Date of Graduation


Document Type


Degree Type



Statler College of Engineering and Mineral Resources


Civil and Environmental Engineering

Committee Chair

Dr. Radhey Sharma

Committee Co-Chair

Dr. Omar I Abdul-Aziz

Committee Member

Dr. P.V. Vijay



Light Non-Aqueous Phase Liquid Migration in Ground Subsurface

Hanadi Al-Hammad

Groundwater aquifers are vital source for water supplies. Such water supplies are under serious potential threats of pollution due to various contaminants. One of the categories of contaminants that pollute groundwater aquifers is non-aqueous phase liquid (NAPL). NAPLs are immiscible organic compounds. NAPLs comprise two categories based on comparison of its density with density of water. The NAPLs that have density less that density of water are known as light non-aqueous phase liquid (LNAPL) such as Diesel, Toluene, and mineral oil. NAPLs with density higher than the density of water are known as dense non-aqueous phase liquid (DNAPL) such as chlorinated solvent and crude oil. It is essential to understand migration of a NAPL to locate it and its subsequent remediation.

LNAPLs can pollute groundwater aquifers due to accidental spills or leakage from underground tanks. LNAPLs migrate into ground subsurface under the force of gravity. However, the speed of LNAPLs migration depends on its relative permeability. The depth and spread of LNAPL migration depend upon the amount of LNAPL spill and its entrapment in the porous media. Migration of LNAPL depends upon properties of porous media. Furthermore, parameters such as capillary pressure, degree of saturation, porosity, and hydraulic conductivity need to be known to understand the flow of LNAPL. Moreover, Characteristics of liquids such as density, viscosity, interfacial tension, and wettability need to be understood to estimate spread of LNAPLs. During LNAPLs flow, a portion of LNAPLs gets trapped in various forms such as singlet, doublet, or ganglia.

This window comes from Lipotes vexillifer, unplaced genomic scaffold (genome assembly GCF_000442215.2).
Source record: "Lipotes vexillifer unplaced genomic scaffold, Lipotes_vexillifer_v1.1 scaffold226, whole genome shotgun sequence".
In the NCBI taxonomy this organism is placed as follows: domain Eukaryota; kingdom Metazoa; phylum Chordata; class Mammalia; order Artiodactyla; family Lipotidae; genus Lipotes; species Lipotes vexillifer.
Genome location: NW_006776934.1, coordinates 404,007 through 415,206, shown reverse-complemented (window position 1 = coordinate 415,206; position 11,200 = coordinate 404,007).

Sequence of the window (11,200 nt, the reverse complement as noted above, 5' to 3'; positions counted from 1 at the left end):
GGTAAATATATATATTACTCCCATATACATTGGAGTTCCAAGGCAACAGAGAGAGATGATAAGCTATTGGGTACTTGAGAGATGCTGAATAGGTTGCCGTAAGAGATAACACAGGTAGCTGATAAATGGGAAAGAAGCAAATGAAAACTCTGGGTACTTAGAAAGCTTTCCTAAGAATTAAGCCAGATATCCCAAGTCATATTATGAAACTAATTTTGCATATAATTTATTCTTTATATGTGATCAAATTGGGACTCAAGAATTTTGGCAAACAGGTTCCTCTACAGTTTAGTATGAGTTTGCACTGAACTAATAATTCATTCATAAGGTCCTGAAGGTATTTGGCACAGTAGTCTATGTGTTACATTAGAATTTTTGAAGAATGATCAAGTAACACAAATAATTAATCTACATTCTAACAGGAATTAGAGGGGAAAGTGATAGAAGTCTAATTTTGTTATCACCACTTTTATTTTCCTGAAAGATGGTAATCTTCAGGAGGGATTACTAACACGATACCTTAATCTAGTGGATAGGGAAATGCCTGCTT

Several scholars investigated migration of LNAPLs in porous media. These investigations include different types of experiments such as one-dimensional (1D) tests for image analysis, two-dimensional (2D) tests, Buchner funnel, and centrifuge tests. Results from different types of experiments were collected for analysis and discussion for this research. The results indicated that there is clearly inverse relationship between matric suction and degree of saturation. Residual degree and bubbling pressure head are affected by characteristics of soil. There is inverse relationship between entry pressure and grain size of the soil. Moreover, the bubbling pressure head is affected by the interfacial tension of a fluid. Area of LNAPL spread depends upon groundwater fluctuations and the frequency of these fluctuations.

Embargo Reason

Publication Pending